Walt Disney Pictures
Pixar Animation Studios
recently announced that Monsters, Inc. is now the second highest-grossing animated film of all time. Pixar, as you’ll recall, is Steve Jobs’ other company — he heads it up when he’s not busy at Apple.
Combined domestic and international receipts for Monsters, Inc. have put it over the US$500 million mark, and it’s set records in Japan, Mexico and Spain as well. Disney’s The Lion King still holds the all-time record, with receipts well in excess of $700 million. But perhaps more exciting for Pixar movies fans than the success of Monsters, Inc. is the release of some additional details about Pixar and Disney’s next three film collaborations.
First up is the movie that Pixar has already talked about in some detail — Finding Nemo, coming in summer, 2003. The movie is the story of a father and son fish separated in the Great Barrier Reef who must find each other again. Celebrities contributing voice talent to the project include Albert Brooks, Ellen DeGeneres, Willem Dafoe and Geoffrey Rush.
During the holiday season of 2004, Pixar and Disney are set to release an action-adventure comedy called The Incredibles, which tells the story of a family of superheroes living undercover in the suburbs that have to save the world. Directing is Brad Bird, whose previous credits include the animated movie The Iron Giant.
A year after that, in the holiday season of 2005, Pixar and Disney will release Cars, an adventure comedy that features animated automobiles. The movie returns John Lasseter to the director’s chair. Lasseter directed both Toy Story movies and A Bug’s Life.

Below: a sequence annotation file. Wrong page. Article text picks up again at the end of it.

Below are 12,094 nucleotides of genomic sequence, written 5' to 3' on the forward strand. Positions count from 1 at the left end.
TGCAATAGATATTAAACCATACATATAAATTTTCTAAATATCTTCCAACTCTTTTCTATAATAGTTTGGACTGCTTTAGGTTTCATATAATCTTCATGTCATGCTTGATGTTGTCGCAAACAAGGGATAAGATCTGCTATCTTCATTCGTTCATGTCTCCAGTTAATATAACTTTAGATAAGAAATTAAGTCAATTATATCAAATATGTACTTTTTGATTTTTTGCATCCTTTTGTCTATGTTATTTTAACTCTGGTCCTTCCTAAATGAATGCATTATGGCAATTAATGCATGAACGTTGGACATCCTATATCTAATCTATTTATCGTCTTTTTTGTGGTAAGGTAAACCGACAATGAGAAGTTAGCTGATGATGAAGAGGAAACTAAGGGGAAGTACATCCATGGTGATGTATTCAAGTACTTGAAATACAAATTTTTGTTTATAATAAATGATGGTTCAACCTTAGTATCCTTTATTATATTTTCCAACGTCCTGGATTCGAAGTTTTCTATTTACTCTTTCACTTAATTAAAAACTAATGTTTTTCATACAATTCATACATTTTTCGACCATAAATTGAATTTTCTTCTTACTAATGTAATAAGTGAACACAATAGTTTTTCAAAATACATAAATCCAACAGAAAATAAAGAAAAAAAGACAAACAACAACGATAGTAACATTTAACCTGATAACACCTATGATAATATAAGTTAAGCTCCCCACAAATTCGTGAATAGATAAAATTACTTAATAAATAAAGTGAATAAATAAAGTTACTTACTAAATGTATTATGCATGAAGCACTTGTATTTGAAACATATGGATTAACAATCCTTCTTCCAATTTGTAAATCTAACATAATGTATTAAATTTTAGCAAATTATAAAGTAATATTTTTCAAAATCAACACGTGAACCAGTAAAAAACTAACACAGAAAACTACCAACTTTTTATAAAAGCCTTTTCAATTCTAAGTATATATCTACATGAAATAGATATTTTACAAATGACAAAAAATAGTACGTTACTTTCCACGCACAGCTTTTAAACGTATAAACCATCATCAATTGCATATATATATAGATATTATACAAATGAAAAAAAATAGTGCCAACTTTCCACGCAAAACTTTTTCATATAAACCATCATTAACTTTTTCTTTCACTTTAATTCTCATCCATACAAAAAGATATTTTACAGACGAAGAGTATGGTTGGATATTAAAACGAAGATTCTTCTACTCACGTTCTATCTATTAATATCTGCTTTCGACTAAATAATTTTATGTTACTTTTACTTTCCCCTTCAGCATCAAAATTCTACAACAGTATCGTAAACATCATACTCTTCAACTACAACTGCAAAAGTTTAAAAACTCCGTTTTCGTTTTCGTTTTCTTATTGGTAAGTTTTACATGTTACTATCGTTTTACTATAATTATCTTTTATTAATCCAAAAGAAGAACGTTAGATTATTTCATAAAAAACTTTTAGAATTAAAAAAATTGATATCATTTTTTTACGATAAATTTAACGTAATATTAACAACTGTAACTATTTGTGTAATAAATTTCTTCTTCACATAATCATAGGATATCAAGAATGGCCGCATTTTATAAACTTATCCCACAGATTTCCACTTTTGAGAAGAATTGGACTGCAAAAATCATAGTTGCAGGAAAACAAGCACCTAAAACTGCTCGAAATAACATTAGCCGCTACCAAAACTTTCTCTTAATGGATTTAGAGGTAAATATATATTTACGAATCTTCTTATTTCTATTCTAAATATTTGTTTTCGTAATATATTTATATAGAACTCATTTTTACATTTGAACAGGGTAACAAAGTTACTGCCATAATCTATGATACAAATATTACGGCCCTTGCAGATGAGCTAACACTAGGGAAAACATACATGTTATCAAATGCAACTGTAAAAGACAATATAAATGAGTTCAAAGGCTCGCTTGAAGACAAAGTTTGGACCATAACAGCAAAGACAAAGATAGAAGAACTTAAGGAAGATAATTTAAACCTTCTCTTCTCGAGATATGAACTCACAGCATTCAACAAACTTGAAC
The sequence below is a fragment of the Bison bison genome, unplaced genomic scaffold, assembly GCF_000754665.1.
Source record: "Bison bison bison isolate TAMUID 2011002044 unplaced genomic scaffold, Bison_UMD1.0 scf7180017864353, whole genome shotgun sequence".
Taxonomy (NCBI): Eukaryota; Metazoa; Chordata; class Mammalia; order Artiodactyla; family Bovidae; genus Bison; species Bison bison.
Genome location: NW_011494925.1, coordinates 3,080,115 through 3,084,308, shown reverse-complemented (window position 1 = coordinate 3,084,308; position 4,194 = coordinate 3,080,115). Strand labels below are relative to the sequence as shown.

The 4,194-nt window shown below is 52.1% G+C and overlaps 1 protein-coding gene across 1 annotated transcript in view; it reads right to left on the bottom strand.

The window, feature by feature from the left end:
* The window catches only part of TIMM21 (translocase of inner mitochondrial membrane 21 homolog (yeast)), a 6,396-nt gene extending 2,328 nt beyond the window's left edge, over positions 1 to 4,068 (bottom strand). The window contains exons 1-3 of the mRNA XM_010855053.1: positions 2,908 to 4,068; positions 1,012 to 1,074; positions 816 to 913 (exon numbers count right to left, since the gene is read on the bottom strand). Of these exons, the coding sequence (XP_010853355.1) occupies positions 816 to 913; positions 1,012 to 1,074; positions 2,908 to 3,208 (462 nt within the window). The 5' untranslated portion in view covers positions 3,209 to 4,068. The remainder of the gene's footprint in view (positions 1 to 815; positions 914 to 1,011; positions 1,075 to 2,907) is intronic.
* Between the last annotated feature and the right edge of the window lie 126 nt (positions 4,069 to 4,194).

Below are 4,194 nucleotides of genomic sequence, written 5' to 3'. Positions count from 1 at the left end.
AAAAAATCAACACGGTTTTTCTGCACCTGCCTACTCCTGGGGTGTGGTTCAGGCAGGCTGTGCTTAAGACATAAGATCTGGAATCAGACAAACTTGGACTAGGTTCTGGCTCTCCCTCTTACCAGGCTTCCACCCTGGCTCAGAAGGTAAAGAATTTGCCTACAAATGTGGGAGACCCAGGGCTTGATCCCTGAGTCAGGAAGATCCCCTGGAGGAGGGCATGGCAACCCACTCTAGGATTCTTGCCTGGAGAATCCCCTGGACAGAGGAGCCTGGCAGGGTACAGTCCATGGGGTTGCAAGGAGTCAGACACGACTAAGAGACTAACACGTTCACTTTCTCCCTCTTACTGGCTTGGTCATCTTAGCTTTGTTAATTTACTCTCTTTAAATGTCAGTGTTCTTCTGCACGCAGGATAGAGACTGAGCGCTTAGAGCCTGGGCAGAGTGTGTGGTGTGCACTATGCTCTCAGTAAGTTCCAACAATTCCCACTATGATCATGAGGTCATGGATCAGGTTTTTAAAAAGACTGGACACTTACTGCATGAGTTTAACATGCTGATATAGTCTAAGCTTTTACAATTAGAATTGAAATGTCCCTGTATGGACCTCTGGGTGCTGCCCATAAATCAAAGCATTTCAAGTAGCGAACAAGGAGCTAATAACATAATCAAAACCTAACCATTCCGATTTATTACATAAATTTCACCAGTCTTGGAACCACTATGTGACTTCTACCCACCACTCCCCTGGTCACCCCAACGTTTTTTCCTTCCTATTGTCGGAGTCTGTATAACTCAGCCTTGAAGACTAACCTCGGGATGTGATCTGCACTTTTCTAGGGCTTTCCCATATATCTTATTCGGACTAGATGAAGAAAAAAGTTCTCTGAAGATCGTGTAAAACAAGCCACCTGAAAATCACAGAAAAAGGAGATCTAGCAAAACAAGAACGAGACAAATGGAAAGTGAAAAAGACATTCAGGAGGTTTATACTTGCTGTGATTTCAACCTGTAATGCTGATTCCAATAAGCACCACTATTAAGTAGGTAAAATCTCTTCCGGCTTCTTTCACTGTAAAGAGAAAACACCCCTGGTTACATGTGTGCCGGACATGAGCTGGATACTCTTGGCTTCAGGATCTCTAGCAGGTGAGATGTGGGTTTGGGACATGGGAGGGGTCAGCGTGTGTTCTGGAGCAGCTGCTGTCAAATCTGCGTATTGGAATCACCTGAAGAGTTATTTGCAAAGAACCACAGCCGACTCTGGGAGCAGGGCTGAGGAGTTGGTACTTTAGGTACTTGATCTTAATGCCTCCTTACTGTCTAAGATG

Pixar has produced a string of enormously popular computer-animated films starting with Toy Story, and continuing with A Bug’s Life, Toy Story 2 and Monsters, Inc. It’s been an enormously successful if occasionally contentious partnership. Earlier this year, those frictions surfaced between Pixar and Disney when Steve Jobs
disputed information offered by Disney CEO Michael Eisner
during a quarterly call to financial analysts.
Pixar contends it has only three more pictures to make as part of its current deal, while Disney’s Eisner claimed to analysts that the number is five — three original motion pictures and two more sequels to the offerings Pixar has already made.
Past differences seem to be set aside. Disney Studios chairman Dick Cook said that his company is looking forward to working together with Pixar on the next three films, while Walt Disney Feature Animation president Thomas Schumacher called the Pixar creative teams “geniuses.”
“We are thrilled that ‘Monsters, Inc.’ has become our most successful film to date, and are equally excited about our upcoming three films,” said Jobs.